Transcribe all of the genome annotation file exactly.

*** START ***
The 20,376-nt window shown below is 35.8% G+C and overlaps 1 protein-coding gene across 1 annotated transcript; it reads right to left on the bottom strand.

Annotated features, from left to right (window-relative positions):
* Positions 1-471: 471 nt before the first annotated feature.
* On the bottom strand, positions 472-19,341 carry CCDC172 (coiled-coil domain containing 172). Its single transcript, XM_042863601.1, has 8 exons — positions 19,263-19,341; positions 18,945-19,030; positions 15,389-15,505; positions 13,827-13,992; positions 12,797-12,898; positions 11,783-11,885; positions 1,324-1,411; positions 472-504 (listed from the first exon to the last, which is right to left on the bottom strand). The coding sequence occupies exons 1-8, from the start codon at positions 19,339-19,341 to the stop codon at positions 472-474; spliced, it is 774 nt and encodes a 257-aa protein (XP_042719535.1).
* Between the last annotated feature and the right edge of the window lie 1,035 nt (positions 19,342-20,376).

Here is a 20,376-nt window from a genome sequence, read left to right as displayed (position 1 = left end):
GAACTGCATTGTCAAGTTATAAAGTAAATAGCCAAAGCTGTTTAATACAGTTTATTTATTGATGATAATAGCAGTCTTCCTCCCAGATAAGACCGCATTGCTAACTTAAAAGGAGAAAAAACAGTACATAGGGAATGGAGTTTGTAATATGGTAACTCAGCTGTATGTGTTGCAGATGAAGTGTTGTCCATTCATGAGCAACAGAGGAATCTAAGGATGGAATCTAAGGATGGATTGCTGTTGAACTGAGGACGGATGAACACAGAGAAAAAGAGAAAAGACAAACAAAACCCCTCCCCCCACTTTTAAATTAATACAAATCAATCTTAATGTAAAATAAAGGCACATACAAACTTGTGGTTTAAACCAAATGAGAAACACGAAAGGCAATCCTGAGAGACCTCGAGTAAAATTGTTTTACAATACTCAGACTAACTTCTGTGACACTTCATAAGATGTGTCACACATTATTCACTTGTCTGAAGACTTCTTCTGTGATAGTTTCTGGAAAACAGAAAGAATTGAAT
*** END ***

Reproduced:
The 20,376-nt window shown below is 35.8% G+C and overlaps 1 protein-coding gene across 1 annotated transcript; it reads right to left on the bottom strand.

Annotated features, from left to right (window-relative positions):
* Positions 1-471: 471 nt before the first annotated feature.
* On the bottom strand, positions 472-19,341 carry CCDC172 (coiled-coil domain containing 172). Its single transcript, XM_042863601.1, has 8 exons — positions 19,263-19,341; positions 18,945-19,030; positions 15,389-15,505; positions 13,827-13,992; positions 12,797-12,898; positions 11,783-11,885; positions 1,324-1,411; positions 472-504 (listed from the first exon to the last, which is right to left on the bottom strand). The coding sequence occupies exons 1-8, from the start codon at positions 19,339-19,341 to the stop codon at positions 472-474; spliced, it is 774 nt and encodes a 257-aa protein (XP_042719535.1).
* Between the last annotated feature and the right edge of the window lie 1,035 nt (positions 19,342-20,376).

Here is a 20,376-nt window from a genome sequence, read left to right as displayed (position 1 = left end):
GAACTGCATTGTCAAGTTATAAAGTAAATAGCCAAAGCTGTTTAATACAGTTTATTTATTGATGATAATAGCAGTCTTCCTCCCAGATAAGACCGCATTGCTAACTTAAAAGGAGAAAAAACAGTACATAGGGAATGGAGTTTGTAATATGGTAACTCAGCTGTATGTGTTGCAGATGAAGTGTTGTCCATTCATGAGCAACAGAGGAATCTAAGGATGGAATCTAAGGATGGATTGCTGTTGAACTGAGGACGGATGAACACAGAGAAAAAGAGAAAAGACAAACAAAACCCCTCCCCCCACTTTTAAATTAATACAAATCAATCTTAATGTAAAATAAAGGCACATACAAACTTGTGGTTTAAACCAAATGAGAAACACGAAAGGCAATCCTGAGAGACCTCGAGTAAAATTGTTTTACAATACTCAGACTAACTTCTGTGACACTTCATAAGATGTGTCACACATTATTCACTTGTCTGAAGACTTCTTCTGTGATAGTTTCTGGAAAACAGAAAGAATTGAAT